EastPenn (Deka) UltraBattery

bfitzgeraldbfitzgerald Registered Users Posts: 21 ✭✭
I was browsing in Wikipedia the other day and came across information about new(ish) battery technology using FLA batteries with carbon acting as a super capacitor.  Apparently these batteries can operate at less than full SOC without any damage, can be discharged to any level, and can be recharged at high rates.  The technology was developed in Australia, and EastPenn has a licencing agreement to make these things.  So far the most references for use are for grid stabilization, but there is some reference to solar power applications although those might be on the megawatt scale and for automotive (HEV) use.   

Has anyone ever seen any pricing or availability on these batteries?  From what I've read in various articles and white papers in including very favorable test results from Sandia National Laboratory these could be the batteries we need for off grid and grid tie applications.  A company called Ecoult seems to be the only distributor.  

http://www.ecoult.com/technology/ultrabattery/
http://www.ultrabattery.com/faq/ 

Brian

Comments

  • inetdoginetdog Solar Expert Posts: 3,121 ✭✭✭✭
    From a technical point of view, their explanations at both links do not make much sense.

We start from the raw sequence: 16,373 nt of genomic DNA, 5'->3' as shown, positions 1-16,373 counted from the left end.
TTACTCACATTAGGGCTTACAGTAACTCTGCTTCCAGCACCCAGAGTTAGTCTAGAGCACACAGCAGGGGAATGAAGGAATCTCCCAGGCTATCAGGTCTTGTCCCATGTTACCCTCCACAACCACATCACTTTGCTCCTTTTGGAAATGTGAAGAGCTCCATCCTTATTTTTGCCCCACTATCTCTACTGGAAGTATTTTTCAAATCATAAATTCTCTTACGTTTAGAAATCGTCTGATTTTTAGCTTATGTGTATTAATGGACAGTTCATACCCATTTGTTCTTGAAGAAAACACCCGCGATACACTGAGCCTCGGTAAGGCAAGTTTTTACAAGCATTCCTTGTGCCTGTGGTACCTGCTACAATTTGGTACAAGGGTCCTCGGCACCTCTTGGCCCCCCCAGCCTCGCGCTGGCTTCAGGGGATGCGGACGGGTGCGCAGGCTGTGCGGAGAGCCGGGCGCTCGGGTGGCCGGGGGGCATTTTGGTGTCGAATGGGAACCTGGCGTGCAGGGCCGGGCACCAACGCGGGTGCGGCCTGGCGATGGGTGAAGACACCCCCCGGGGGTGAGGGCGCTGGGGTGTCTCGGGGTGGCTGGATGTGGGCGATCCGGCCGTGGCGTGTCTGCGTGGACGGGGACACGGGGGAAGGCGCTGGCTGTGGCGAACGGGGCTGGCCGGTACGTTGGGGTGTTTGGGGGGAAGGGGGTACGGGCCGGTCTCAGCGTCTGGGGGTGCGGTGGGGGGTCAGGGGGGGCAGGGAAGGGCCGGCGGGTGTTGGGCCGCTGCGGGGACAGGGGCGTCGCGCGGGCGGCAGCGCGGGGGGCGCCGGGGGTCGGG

Supercapacitors depend on accumulation of physical electrical charge on conductive plates which are in extremely close proximity. (Such as separated only by a non-conducting molecular layer as in a conventional electrolytic capacitor. If the separator involved is the thickness of the typical plate separator for an ABM battery the available capacitance will be too small to be useful. The typical supercapacitor also has a very large plate area involving very thin electrodes.
    It may be that the ultracapacitor design in this battery is actually valid, but I have not seen anything that convinces me.

    The ultracapacitor, if valid, will only act over the voltage range below the resting voltage corresponding to the voltage drop resulting from internal resistance other than interconnections inside the normal chemical cell part of the battery.
    SMA SB 3000, old BP panels.
  • PNjunctionPNjunction Solar Expert Posts: 762 ✭✭✭
    The big question is, can YOU get your hands on them to actually use, or are they limited solely to commercial clients?  Will you actually benefit from them in your applications as compared to normal lead-acid, or is this all conjecture?

    Advancements in lead-acid have more or less reached the end of their rope.  Along with ultracapacitors, there is the recent introduction of either graphite or carbon, which does bring improvements like lower internal resistance, and PSOC operations as well.

    One can get their hands on Trojan's "smart carbon" industrial line of Pb batts.  Or go with Exide's graphite offerings.  Both are very nice improvements worth looking into that the average Joe can get.

    Also, any distributor  that tosses out the sweeping generalization about being "safer than lithium", is a red flag for being driven solely by salesman fear-mongering (they don't even KNOW that there are different chemistries of lithium with different characteristics!) and not engineers.